Orla Kelly, a second year student studying BSc (Hons) Agricultural Technology, at Queen’s University, Belfast and CAFRE is the winner of the inaugural Beef Student of the Year award presented by the Beef Shorthorn Society.
She received the £2,000 award in Edinburgh this week, whilst the university she represented was presented with £1,000 towards a beef educational project.
I’m thrilled to win this first time award. The process has helped me to grow in confidence, to share my ideas built on the knowledge I’ve gained both working on the family farm virtually all my life and at university and use that to progress my career, potentially as a consultant or working in the supply chain and new product development.Orla Kelly
The three finalists selected from 16 entrants were Chris Freeman, studying MSc Ruminant Nutrition, at Harper Adams University; Elizabeth Johnson, studying BSc Animal Science, School of Agriculture, Food and Rural Development at Newcastle University and Katie Landers, studying BSc Agriculture, at SRUC Edinburgh.
Students studying agriculture were invited by the Beef Shorthorn Society to compile an essay discussing the future of suckler beef production.
Those producing the four top essays were invited to make a presentation which demonstrated an understanding of the industry, the challenges it faces post Brexit, and how farmers will need to respond.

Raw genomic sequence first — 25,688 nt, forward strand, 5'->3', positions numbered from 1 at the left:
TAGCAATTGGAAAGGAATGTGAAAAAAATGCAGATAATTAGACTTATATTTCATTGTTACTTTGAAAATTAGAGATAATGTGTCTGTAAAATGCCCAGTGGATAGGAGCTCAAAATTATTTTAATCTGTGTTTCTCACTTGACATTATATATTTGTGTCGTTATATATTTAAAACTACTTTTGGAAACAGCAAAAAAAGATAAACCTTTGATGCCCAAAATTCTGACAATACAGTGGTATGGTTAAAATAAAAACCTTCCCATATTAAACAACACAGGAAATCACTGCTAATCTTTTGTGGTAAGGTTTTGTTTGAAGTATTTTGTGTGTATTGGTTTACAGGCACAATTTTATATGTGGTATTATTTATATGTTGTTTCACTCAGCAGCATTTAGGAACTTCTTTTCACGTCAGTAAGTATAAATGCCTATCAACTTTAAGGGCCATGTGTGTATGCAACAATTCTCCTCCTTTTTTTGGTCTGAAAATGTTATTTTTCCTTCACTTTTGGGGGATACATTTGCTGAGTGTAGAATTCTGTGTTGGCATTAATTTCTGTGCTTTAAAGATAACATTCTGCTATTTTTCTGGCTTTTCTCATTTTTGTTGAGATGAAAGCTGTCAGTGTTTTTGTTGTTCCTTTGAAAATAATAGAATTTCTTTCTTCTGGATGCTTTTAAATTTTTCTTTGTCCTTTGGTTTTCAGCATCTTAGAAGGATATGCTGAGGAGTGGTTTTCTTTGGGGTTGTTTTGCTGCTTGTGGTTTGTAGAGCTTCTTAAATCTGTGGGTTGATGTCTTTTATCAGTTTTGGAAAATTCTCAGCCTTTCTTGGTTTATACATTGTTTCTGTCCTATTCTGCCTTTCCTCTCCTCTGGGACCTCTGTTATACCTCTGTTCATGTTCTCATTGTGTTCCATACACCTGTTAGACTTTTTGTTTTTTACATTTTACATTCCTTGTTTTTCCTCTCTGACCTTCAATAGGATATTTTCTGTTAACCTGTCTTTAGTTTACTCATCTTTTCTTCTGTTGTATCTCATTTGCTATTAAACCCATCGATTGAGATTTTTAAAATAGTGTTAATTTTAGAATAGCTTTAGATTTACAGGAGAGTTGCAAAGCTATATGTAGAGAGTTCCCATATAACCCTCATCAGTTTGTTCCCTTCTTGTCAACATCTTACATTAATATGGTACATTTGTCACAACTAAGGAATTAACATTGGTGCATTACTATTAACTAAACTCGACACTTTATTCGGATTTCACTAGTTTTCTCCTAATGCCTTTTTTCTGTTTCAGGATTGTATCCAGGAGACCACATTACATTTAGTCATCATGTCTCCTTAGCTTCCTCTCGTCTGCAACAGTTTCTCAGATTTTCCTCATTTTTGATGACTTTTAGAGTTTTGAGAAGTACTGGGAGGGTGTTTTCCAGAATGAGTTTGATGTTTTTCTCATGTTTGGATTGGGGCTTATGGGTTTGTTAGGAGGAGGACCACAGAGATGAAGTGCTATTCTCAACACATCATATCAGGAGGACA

The judging panel featured QMS head of economics services’ Stuart Ashworth and the Beef Shorthorn Society director, Geoff Riby.
“I’m thrilled to win this first time award,” said Orla who hails from a suckler beef and sheep farm in Downpatrick, Co Down.
“The process has helped me to grow in confidence, to share my ideas built on the knowledge I’ve gained both working on the family farm virtually all my life and at university and use that to progress my career, potentially as a consultant or working in the supply chain and new product development.
“My family’s decision to change its suckler finishing enterprise strategy helped to inspire my presentation. We’ve agreed to reduce costs by making more from grazed grass and respond to the marketplace by swapping a mix of Continental cross cows for native breeds which are gaining a premium in the finished market.”
Stuart Ashworth commented: “It was refreshing to see the passion each finalist had to share their vision of a sustainable beef sector and challenge the industry going forward to – find and share best practice, present itself to the consumer and drive technical efficiency to deliver both economic and environmental benefits at farm and sector level.
“In making the difficult decision of awarding the prize to Orla, we recognized her slightly more holistic approach to building a sustainable red meat sector requiring greater communication of knowledge and ideas through the wider supply chain and from that the selection of breeding stock and farm management practices that would deliver a profitable suckler herd.”
Geoff Riby said: “The Beef Shorthorn Society is pleased to make this new award – the first of its kind, which has identified some of the most motivated and forward thinking students within the beef sector. We are confident that the honours will contribute towards them achieving a successful career within the industry.”